So as a result, any negative impact that sleep deprivation has had on my life was lost in the din. I have felt exhausted for years, but society loves to tell us parents that this is the norm. As if it is a heroic sacrifice. My moods have changed, I have put on weight, I have lost motivation in areas of my life that once gave me energy (writing?). I feel like I have bad self-esteem, and this makes me question and doubt myself; am I a good friend, a good father, a good husband? I feel like my ability to make judgements on these things is clouded; but that in itself could be a result of a lack of sleep.

And I know this might seem like I am blaming all my troubles on one thing, and I don’t really think that is the case, but given that the research I have done into a lack of adequate sleep has suggested that it can impact all of these disparate areas, I can’t help but feel that tackling my lack of sleep is a good place to start.

Do I think it will solve all of these problems? No. But hopefully it can eliminate some of these, and allow me to then focus on other areas of my life that I want to improve.

I feel like there is a haze that has been holding me back, and I need to see if I can clear it up.

So I am using the 30 days challenge template to see what I can do. I still dont like the idea of going to bed earlier than I want to, but for 30 days I can sacrifice some hours of personal time.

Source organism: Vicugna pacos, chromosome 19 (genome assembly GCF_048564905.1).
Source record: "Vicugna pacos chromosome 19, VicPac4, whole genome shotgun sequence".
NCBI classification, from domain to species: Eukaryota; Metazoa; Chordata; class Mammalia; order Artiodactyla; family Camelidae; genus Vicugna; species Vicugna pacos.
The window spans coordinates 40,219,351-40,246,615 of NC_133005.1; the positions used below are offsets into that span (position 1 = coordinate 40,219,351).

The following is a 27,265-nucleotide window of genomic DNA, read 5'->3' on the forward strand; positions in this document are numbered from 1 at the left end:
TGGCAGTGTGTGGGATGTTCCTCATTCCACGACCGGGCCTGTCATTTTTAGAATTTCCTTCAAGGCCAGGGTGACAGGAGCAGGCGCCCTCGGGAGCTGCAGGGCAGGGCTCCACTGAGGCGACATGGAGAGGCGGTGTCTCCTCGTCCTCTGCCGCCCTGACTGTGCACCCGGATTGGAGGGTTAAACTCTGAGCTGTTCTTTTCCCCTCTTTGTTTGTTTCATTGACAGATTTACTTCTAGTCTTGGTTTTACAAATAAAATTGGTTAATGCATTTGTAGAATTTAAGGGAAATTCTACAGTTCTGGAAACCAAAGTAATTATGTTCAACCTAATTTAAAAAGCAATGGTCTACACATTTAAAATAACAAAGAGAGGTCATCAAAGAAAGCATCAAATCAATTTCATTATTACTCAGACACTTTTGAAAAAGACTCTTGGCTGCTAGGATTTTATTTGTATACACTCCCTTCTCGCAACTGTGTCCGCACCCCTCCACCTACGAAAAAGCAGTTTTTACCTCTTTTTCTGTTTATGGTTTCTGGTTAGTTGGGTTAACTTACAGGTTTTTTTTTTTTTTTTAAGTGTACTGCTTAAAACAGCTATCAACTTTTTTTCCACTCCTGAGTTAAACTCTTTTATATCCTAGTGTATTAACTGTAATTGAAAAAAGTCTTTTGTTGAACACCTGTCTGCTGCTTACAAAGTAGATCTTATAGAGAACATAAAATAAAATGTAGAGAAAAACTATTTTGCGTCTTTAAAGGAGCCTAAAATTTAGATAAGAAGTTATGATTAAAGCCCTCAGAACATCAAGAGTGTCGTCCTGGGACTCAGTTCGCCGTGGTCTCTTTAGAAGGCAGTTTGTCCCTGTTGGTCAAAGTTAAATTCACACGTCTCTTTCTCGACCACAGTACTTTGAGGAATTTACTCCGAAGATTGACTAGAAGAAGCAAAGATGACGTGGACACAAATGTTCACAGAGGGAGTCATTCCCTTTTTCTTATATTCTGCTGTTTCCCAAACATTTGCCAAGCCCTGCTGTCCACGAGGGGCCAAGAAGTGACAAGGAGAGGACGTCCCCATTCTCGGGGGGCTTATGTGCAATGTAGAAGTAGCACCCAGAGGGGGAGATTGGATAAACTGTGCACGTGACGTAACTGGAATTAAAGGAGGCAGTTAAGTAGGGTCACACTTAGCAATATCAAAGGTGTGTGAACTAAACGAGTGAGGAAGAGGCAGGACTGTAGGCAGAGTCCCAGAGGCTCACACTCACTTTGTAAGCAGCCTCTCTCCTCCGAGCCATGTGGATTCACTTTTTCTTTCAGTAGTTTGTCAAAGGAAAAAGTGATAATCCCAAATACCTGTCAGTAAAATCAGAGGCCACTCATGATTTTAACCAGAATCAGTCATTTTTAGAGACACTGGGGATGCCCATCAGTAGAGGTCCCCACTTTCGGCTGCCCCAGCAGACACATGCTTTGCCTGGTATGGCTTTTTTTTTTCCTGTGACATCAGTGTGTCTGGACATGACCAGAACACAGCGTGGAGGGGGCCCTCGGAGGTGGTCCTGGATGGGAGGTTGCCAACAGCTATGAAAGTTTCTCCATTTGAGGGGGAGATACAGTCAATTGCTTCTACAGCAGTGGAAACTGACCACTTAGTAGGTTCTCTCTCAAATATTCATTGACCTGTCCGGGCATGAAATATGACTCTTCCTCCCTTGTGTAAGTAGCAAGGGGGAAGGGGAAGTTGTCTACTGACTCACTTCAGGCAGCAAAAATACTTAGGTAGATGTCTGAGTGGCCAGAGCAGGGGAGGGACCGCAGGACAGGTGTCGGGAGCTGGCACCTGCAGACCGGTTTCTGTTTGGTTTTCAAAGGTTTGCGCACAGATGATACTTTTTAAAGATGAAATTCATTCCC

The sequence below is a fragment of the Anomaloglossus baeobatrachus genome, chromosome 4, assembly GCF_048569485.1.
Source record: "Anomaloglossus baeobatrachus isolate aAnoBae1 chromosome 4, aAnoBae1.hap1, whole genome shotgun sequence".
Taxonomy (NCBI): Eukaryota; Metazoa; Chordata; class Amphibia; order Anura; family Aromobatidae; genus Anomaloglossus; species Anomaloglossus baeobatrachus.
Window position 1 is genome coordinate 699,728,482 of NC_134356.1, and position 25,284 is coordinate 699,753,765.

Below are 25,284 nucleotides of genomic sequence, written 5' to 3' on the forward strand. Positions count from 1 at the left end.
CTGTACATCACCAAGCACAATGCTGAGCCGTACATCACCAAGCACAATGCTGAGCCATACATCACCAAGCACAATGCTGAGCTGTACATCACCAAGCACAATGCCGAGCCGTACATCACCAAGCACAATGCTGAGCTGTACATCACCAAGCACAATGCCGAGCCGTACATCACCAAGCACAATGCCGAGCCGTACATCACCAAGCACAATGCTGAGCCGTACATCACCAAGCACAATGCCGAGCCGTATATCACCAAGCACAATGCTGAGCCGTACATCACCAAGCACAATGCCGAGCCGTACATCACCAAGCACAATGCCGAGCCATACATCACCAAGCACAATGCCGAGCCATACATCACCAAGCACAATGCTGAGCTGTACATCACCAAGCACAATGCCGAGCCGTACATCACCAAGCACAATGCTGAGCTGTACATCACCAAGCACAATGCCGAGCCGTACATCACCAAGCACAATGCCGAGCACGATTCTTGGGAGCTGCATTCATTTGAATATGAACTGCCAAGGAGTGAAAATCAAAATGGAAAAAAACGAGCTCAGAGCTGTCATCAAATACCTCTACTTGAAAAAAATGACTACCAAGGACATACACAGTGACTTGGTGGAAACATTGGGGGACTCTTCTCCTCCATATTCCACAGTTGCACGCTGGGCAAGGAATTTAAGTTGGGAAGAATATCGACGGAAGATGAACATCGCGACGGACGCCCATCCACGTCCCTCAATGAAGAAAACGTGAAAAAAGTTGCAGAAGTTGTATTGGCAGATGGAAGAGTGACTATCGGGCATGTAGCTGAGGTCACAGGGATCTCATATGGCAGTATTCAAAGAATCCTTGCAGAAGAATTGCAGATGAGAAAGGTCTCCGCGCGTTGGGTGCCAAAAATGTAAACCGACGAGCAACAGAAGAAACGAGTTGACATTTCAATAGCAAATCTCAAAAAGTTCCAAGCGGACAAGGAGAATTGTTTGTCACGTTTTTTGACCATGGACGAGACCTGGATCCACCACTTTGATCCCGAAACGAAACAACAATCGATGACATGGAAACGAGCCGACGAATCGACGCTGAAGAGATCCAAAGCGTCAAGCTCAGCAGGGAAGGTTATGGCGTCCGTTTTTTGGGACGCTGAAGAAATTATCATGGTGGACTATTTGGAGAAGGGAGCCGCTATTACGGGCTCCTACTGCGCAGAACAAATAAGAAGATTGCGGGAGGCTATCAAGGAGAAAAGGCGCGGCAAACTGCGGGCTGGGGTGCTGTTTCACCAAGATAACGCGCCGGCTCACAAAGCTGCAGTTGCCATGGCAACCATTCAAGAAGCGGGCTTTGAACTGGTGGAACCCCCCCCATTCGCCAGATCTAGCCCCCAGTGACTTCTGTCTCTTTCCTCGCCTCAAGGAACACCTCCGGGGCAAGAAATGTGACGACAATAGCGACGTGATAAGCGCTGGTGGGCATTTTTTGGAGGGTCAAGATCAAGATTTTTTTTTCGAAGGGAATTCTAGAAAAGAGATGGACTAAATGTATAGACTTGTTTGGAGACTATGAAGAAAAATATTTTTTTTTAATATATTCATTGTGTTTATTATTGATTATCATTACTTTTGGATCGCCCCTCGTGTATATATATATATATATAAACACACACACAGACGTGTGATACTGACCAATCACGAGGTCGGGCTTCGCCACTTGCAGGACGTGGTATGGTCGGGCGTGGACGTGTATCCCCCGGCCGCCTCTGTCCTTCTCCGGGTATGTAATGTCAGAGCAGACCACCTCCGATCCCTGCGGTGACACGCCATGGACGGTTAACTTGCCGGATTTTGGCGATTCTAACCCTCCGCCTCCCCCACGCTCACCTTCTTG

I dont know if the improvements I will see will offset this ‘lost’ time, but I am willing to give it a go. One of the arguments put forth in the book was concerning work, and how lack of sleep impacts your productivity. It pointed out that yes, sleeping less and working more means more work hours put in; but what you are getting aren’t the full hours. You aren’t being as productive as you could in those hours. So the question is; can I get more out of the hours for which I am awake by ‘sacrificing’ more hours to sleep?

I hope I can.

September:
Week Day – Average 6 hours sleep
Weekend – Average 7.5 hours sleep
Total sleep hours = (22 x 6) + (8 x 7.5) = 132 + 60 = 192 hours
Therefore, awake time = 528 hours
October:
Week Day & Weekend – Average 8 hours sleep
Total sleep hours = (30(ish) x 8) = 240 hours
Therefore, awake time = 480 hours
Some quick mathematics, because I love mathematics. Mathematical!

I hope that come November, I look back and see that I got more out of the 480 hours I spent awake in October, than I did the 528 hours of September.

And looking at the numbers, it really is only around a loss of 10% of my time. So if I can get anywhere near the number of benefits extolled in Matthew Walkers book, then surely it will be worth it.

Anyhow, the challenge starts tomorrow, and its already past my impending bedtime.

Sleep tight!